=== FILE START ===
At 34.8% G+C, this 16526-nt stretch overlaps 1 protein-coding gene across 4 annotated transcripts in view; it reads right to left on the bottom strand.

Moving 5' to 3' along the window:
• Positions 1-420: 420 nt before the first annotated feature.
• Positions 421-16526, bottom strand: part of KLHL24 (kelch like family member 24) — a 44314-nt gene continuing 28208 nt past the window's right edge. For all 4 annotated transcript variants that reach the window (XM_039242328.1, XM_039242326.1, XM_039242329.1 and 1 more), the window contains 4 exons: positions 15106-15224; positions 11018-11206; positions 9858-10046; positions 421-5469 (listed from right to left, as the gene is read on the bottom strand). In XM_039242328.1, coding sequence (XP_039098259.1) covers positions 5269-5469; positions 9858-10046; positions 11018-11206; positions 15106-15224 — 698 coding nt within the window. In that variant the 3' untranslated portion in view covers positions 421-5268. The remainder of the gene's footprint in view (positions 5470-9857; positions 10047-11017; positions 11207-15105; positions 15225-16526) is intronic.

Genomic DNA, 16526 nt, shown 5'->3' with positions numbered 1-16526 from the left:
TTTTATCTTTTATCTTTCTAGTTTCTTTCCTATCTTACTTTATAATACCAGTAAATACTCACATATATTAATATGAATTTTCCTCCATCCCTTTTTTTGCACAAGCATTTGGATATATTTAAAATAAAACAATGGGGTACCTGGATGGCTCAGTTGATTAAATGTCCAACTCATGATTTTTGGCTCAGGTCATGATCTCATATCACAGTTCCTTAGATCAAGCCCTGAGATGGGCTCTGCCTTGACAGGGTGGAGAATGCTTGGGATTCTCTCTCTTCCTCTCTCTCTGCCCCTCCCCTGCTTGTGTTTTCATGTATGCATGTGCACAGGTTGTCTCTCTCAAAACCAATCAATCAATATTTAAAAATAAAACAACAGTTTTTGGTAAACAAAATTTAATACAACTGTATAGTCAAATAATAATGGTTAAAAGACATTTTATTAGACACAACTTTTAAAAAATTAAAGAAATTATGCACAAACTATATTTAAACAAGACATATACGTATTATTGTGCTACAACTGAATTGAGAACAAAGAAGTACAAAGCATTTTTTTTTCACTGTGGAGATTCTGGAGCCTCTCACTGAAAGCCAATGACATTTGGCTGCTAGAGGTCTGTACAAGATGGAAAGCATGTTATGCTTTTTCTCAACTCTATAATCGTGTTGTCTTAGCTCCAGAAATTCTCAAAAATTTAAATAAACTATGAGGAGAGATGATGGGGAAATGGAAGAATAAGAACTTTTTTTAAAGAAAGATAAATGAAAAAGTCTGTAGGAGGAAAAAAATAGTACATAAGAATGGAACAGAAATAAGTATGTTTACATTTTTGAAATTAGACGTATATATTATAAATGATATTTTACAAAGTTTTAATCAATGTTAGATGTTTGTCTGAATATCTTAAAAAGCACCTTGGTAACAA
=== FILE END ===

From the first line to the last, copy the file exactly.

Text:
At 34.8% G+C, this 16526-nt stretch overlaps 1 protein-coding gene across 4 annotated transcripts in view; it reads right to left on the bottom strand.

Moving 5' to 3' along the window:
• Positions 1-420: 420 nt before the first annotated feature.
• Positions 421-16526, bottom strand: part of KLHL24 (kelch like family member 24) — a 44314-nt gene continuing 28208 nt past the window's right edge. For all 4 annotated transcript variants that reach the window (XM_039242328.1, XM_039242326.1, XM_039242329.1 and 1 more), the window contains 4 exons: positions 15106-15224; positions 11018-11206; positions 9858-10046; positions 421-5469 (listed from right to left, as the gene is read on the bottom strand). In XM_039242328.1, coding sequence (XP_039098259.1) covers positions 5269-5469; positions 9858-10046; positions 11018-11206; positions 15106-15224 — 698 coding nt within the window. In that variant the 3' untranslated portion in view covers positions 421-5268. The remainder of the gene's footprint in view (positions 5470-9857; positions 10047-11017; positions 11207-15105; positions 15225-16526) is intronic.

Genomic DNA, 16526 nt, shown 5'->3' with positions numbered 1-16526 from the left:
TTTTATCTTTTATCTTTCTAGTTTCTTTCCTATCTTACTTTATAATACCAGTAAATACTCACATATATTAATATGAATTTTCCTCCATCCCTTTTTTTGCACAAGCATTTGGATATATTTAAAATAAAACAATGGGGTACCTGGATGGCTCAGTTGATTAAATGTCCAACTCATGATTTTTGGCTCAGGTCATGATCTCATATCACAGTTCCTTAGATCAAGCCCTGAGATGGGCTCTGCCTTGACAGGGTGGAGAATGCTTGGGATTCTCTCTCTTCCTCTCTCTCTGCCCCTCCCCTGCTTGTGTTTTCATGTATGCATGTGCACAGGTTGTCTCTCTCAAAACCAATCAATCAATATTTAAAAATAAAACAACAGTTTTTGGTAAACAAAATTTAATACAACTGTATAGTCAAATAATAATGGTTAAAAGACATTTTATTAGACACAACTTTTAAAAAATTAAAGAAATTATGCACAAACTATATTTAAACAAGACATATACGTATTATTGTGCTACAACTGAATTGAGAACAAAGAAGTACAAAGCATTTTTTTTTCACTGTGGAGATTCTGGAGCCTCTCACTGAAAGCCAATGACATTTGGCTGCTAGAGGTCTGTACAAGATGGAAAGCATGTTATGCTTTTTCTCAACTCTATAATCGTGTTGTCTTAGCTCCAGAAATTCTCAAAAATTTAAATAAACTATGAGGAGAGATGATGGGGAAATGGAAGAATAAGAACTTTTTTTAAAGAAAGATAAATGAAAAAGTCTGTAGGAGGAAAAAAATAGTACATAAGAATGGAACAGAAATAAGTATGTTTACATTTTTGAAATTAGACGTATATATTATAAATGATATTTTACAAAGTTTTAATCAATGTTAGATGTTTGTCTGAATATCTTAAAAAGCACCTTGGTAACAA